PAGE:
The Best Time To Visit Alaska For Stunning Views Of The Northern Lights

You don't need to travel to Iceland, Norway, or remote parts of the world like Svalbard and Greenland to catch sight of the Northern Lights. You can see them right here in the United States of America, and one of the best states to do so is in Alaska. Traveling to Alaska is an exciting way to feel like you're visiting somewhere worlds away without ever whipping out your passport. To see the Northern Lights, you'll want to plan your trip between late August and mid-April.

Northern lights in Alaska, like anywhere else in the world, are best seen in cloudless, dark skies. Use Aurora tracker apps like Aurora Forecast to determine your probability of seeing the Northern Lights on any given day. While it's possible to see them during darkness, which is up to 24 hours a day in Alaskan winter, prime aurora borealis viewing hours are typically between 10 p.m. and 2 a.m. Your likelihood of seeing the Northern Lights will also depend heavily on where you are in the state.

Where in Alaska to see the Northern Lights?

Alaska is the largest U.S. State (yes, even bigger than Texas), so simply saying to "go to Alaska to see the Northern Lights" is not enough information. Certain cities leave a higher probability than others regarding Northern Lights viewing.

Fairbanks is a great choice since it's easily accessible. There's an international airport (FAI), so, with the correct timing, you could see the Northern lights on your very first night in Alaska. Unlike many towns and municipalities where the Northern Lights are visible, Fairbanks is a bustling city, so if you run out of luck and don't see the lights due to poor weather conditions, you won't be bored with the plethora of restaurants and bars in town.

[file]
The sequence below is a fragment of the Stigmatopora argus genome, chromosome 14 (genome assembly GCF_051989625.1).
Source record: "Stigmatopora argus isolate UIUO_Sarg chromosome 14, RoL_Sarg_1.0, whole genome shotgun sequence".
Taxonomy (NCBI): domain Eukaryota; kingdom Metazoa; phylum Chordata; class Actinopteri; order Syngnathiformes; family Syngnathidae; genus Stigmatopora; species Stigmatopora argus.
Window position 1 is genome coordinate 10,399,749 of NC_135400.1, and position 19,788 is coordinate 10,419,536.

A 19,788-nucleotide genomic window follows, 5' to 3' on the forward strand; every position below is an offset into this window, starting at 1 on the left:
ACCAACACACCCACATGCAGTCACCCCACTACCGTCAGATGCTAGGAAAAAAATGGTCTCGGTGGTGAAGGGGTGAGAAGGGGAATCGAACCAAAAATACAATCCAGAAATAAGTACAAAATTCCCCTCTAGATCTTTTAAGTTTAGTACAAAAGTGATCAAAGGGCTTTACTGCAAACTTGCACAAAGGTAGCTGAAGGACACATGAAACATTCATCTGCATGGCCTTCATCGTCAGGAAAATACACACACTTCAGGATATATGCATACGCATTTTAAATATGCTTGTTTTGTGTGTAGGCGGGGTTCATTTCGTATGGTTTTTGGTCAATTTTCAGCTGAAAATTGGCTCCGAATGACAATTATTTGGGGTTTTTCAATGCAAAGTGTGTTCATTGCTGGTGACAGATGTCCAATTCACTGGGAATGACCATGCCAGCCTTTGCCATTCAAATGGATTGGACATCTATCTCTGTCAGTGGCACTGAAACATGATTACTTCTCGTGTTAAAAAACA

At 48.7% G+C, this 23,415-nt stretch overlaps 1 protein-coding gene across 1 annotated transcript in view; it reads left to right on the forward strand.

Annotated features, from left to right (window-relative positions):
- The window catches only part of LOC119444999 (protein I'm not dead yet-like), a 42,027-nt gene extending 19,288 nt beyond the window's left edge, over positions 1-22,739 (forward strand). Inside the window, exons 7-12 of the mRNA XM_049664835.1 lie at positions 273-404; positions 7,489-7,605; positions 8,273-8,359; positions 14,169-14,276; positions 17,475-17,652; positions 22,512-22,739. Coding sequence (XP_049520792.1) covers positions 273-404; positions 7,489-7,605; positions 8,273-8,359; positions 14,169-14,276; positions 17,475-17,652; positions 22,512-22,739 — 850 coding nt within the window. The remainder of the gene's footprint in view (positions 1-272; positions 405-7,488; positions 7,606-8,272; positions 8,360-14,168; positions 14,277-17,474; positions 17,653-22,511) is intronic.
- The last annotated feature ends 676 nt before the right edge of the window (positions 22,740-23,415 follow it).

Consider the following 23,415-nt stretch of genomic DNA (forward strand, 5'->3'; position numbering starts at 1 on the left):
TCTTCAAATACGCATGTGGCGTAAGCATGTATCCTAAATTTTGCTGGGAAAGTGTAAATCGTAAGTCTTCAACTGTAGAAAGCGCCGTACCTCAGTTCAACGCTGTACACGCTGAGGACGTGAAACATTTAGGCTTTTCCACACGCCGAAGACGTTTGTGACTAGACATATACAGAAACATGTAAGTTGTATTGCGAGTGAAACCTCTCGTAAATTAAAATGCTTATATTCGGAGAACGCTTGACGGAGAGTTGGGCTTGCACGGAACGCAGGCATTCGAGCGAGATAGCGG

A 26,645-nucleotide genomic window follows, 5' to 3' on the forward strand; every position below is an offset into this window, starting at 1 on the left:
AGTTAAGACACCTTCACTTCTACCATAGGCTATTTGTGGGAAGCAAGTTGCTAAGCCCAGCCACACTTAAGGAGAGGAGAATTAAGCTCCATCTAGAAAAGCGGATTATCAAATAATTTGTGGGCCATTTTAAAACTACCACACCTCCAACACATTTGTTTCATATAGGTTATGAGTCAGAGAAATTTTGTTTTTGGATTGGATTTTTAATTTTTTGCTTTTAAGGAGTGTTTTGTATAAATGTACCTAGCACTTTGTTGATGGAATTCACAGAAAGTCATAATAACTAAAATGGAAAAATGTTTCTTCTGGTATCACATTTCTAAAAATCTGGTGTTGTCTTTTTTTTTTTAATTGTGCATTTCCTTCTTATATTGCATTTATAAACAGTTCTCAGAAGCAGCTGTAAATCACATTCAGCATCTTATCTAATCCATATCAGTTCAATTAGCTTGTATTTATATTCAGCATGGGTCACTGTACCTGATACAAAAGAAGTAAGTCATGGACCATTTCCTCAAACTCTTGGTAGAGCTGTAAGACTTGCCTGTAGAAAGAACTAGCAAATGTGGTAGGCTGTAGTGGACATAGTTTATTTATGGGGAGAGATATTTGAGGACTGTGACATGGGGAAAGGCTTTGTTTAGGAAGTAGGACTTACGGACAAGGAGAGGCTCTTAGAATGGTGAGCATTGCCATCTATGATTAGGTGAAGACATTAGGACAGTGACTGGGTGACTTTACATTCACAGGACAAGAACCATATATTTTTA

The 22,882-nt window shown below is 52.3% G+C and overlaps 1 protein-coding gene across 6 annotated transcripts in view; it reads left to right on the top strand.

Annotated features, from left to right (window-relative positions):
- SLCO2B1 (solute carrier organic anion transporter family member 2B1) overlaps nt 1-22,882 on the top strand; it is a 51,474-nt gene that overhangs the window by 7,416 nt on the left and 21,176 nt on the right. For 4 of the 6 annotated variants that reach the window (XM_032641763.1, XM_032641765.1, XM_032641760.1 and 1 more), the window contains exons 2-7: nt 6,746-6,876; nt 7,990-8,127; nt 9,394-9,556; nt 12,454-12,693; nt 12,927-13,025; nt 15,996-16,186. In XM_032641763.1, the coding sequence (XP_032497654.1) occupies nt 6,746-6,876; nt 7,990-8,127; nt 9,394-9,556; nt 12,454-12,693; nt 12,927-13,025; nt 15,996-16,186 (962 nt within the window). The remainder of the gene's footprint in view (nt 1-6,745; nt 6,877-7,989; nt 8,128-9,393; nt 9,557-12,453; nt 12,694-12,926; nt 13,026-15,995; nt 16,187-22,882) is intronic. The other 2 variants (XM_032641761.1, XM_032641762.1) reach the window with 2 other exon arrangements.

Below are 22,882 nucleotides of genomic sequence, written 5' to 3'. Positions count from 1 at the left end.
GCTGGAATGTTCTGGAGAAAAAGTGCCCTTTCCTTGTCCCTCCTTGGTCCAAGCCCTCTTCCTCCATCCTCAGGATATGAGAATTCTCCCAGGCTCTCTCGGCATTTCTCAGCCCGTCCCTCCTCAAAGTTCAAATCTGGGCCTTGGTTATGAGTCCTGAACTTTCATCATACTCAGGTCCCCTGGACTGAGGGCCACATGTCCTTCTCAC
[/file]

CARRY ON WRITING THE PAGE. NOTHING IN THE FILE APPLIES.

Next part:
If you want to get out of the city, there's no arguing that one of the most unique places to visit in the world, as well as see the Northern Lights, is Utqiagvik, formerly known as Barrow, Alaska. Utqiagvik is located a whopping 320 miles north of the Arctic Circle and sees, on average, 67 days of total darkness between November and January. Safe to say, if you visit this remote town, which is the most northern town in the USA, there's a good chance you'll see the Northern Lights.

How to photograph the Northern Lights

Capturing the flickering Northern Lights beauty is not the easiest of tasks, but it is possible with the right camera and settings. If you plan to use a phone, you'll need to ensure you have an app suitable for capturing photos at night. One of the best is NightCap, which has settings for long exposure in low light and even a designated setting, "Stars Mode," designed to capture the Northern Lights.

If you're not using an iPhone camera and instead have a SONY, Nikon, or Canon, you'll want to first set your camera to manual mode. Then, you'll want to set your focus to infinity or the furthest your focus setting goes. You'll then want to open your camera's aperture as wide as it goes and select the lowest possible shutter speed. Set a high ISO value to 2,000 or higher, and take a few test shots to determine if you need to set the white balance to automatic or not. With either a proper camera or a phone camera, you'll want to edit your photos to make them pop as much as possible, ideally in Lightroom. Hey, pics, or it didn't happen, right?